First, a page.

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Hillary’s Fatal Love Of The “False Dichotomy”

From her campaign’s website:

Democratic presidential hopeful, Sen. Hillary Rodham Clinton, D-N.Y., speaks about her health care policy at Broadlawns Medical Center in Des Moines, Iowa, Sept. 17, 2007.

Remarks on American Health Choices Plan

September 17, 2007

… We can talk all we want about freedom and opportunity, about life, liberty and the pursuit of happiness, but what does all that mean to a mother or father who can’t take a sick child to the doctor? To someone who can’t take the job of his dreams because it doesn’t offer health care? To a family filing for bankruptcy or losing their home because their medical bills were just too high?

This statement stunning on the face of it. Apparently Mrs. Clinton is willing to give up on the founding tenets of our country, freedom and opportunity, and life, liberty and the pursuit of happiness — if they stand in the way of affordable healthcare.

But we should also note that this is a rhetorical sleight of hand that Mrs. Bill Clinton has employed for many years now. Even going back to when she first burst upon the national scene to (falsely) defend her husband against (true) allegations.

From Carl Bernstein’s book, “A Woman In Charge,” pg 200:

… The crucial test of the Clinton campaign came in New Hampshire on January 23, [1992] with a call from Bill to Hillary: the Star tabloid was about to run a story that Gennifer Flowers, one of the women who had sworn in an affidavit in 1990 that she had not had sex with Bill Clinton, now was claiming she, in fact, had had a twelve-year affair with him. Bill denied it.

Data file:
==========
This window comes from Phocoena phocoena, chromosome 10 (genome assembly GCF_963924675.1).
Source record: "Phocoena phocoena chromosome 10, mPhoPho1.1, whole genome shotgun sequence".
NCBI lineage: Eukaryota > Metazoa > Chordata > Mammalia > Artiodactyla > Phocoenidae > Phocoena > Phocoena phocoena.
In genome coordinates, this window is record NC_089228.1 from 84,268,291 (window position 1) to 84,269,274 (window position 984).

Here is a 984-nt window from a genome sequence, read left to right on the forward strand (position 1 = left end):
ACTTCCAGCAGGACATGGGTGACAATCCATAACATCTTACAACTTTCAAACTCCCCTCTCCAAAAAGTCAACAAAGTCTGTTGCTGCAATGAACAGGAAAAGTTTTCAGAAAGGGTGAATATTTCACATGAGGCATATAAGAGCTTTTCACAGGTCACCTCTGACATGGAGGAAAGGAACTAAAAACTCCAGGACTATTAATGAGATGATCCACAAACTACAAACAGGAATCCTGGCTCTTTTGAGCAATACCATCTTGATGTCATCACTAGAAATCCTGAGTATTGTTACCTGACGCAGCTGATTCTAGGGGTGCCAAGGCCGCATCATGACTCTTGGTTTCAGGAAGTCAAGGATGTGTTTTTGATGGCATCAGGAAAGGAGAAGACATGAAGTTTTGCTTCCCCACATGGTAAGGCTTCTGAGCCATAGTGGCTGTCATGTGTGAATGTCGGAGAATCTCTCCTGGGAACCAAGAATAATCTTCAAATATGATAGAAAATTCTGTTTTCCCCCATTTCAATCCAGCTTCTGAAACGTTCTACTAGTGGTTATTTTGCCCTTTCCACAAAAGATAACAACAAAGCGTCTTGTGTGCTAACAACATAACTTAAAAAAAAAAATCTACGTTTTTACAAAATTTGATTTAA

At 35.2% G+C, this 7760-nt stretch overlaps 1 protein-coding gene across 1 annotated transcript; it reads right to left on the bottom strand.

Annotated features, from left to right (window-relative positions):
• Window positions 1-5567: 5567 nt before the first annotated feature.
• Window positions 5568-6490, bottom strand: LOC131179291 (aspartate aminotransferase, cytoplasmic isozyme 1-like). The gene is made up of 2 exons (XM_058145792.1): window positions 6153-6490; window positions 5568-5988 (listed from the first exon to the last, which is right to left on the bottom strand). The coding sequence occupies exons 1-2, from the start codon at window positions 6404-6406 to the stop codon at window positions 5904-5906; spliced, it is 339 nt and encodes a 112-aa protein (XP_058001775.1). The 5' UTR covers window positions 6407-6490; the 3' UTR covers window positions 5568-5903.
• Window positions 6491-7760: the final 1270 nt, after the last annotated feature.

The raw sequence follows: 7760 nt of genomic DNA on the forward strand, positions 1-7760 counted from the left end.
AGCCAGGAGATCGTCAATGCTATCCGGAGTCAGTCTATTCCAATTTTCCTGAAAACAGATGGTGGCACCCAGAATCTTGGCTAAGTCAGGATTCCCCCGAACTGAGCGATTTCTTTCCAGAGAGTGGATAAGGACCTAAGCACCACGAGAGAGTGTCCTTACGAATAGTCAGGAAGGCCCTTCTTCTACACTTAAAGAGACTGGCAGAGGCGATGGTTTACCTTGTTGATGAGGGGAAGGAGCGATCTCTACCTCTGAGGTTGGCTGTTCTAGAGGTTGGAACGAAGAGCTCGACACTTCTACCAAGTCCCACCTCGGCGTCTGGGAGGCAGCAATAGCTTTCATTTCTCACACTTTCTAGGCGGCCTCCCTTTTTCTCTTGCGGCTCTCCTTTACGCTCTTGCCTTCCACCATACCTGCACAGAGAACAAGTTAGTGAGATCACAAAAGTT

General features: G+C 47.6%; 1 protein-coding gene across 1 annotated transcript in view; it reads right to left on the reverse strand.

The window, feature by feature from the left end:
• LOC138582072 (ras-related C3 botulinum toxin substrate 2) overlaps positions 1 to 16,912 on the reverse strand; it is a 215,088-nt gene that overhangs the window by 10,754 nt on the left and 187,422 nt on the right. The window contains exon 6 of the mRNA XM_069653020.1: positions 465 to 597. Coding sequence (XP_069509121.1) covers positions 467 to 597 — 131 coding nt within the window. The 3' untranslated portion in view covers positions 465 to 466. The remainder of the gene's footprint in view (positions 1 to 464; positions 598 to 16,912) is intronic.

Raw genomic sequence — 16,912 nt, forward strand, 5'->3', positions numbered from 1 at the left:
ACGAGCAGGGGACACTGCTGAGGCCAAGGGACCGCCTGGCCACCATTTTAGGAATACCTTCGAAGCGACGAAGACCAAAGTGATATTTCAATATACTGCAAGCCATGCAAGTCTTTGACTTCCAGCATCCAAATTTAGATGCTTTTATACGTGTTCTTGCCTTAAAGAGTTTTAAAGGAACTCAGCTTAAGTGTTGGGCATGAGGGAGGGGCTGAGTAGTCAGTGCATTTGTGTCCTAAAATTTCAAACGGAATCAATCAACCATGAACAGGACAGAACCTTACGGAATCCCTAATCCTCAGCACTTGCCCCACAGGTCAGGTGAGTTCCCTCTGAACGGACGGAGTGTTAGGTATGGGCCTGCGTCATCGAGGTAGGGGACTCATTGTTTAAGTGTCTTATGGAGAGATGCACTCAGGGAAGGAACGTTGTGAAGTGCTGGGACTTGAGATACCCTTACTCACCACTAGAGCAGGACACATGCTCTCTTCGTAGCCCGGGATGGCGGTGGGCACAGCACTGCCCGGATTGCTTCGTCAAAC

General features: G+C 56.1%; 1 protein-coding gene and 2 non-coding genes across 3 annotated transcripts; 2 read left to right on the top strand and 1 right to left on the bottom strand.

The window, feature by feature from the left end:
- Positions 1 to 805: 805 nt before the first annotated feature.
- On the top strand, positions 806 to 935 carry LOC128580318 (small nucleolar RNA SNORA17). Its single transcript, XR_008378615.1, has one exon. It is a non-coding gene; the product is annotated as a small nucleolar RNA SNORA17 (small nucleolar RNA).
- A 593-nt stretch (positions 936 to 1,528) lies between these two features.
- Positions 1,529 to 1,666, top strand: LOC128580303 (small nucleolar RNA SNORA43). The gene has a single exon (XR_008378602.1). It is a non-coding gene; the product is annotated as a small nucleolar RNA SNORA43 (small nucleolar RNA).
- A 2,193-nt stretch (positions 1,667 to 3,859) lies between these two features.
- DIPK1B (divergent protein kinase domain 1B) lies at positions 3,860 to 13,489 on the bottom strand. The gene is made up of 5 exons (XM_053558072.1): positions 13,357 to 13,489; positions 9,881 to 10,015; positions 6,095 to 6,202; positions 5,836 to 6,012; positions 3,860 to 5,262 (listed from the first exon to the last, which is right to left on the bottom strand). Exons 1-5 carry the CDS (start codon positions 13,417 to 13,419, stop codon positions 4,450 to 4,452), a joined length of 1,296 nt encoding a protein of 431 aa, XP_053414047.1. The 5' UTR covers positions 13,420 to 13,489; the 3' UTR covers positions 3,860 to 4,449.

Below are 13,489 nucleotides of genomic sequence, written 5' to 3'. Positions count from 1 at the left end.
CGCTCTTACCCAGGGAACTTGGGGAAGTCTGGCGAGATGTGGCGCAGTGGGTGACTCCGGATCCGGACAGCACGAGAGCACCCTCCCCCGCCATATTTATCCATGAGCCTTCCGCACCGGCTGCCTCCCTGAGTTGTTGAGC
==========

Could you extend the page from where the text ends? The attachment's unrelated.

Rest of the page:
Hillary set the tone of the campaign’s response at a rally in Bedford two nights later. “From my perspective,” she said, “our marriage is a strong marriage. We love each other, we support each other, and we have had a lot of strong and important experiences together that have meant a lot to us.” Yes, there had been “issues,” as she called them, in the mar­riage. But that was between them, and they deserved a “realm of protec­tion. . . . Is anything about our marriage as important to the people of New Hampshire as whether or not they will have a chance to keep their own families together?” The cheers of the crowd made it impossible to hear the rest of her answer…

Rhetoricians and logicians have several terms for this kind of flawed argument.

From Wikipedia:

False dilemma

The informal fallacy of false dilemma—also known as false choice, false dichotomy, falsified dilemma, fallacy of the excluded middle, black and white thinking, false correlative, either/or fallacy, and bifurcation—involves a situation in which two alternative statements are held to be the only possible options, when in reality there exist one or more other options which have not been considered.

Whatever one calls it, it sure has proved to be a handy device for Mrs. Clinton.

This article was posted by Steve on Monday, September 24th, 2007. Comments are currently closed.

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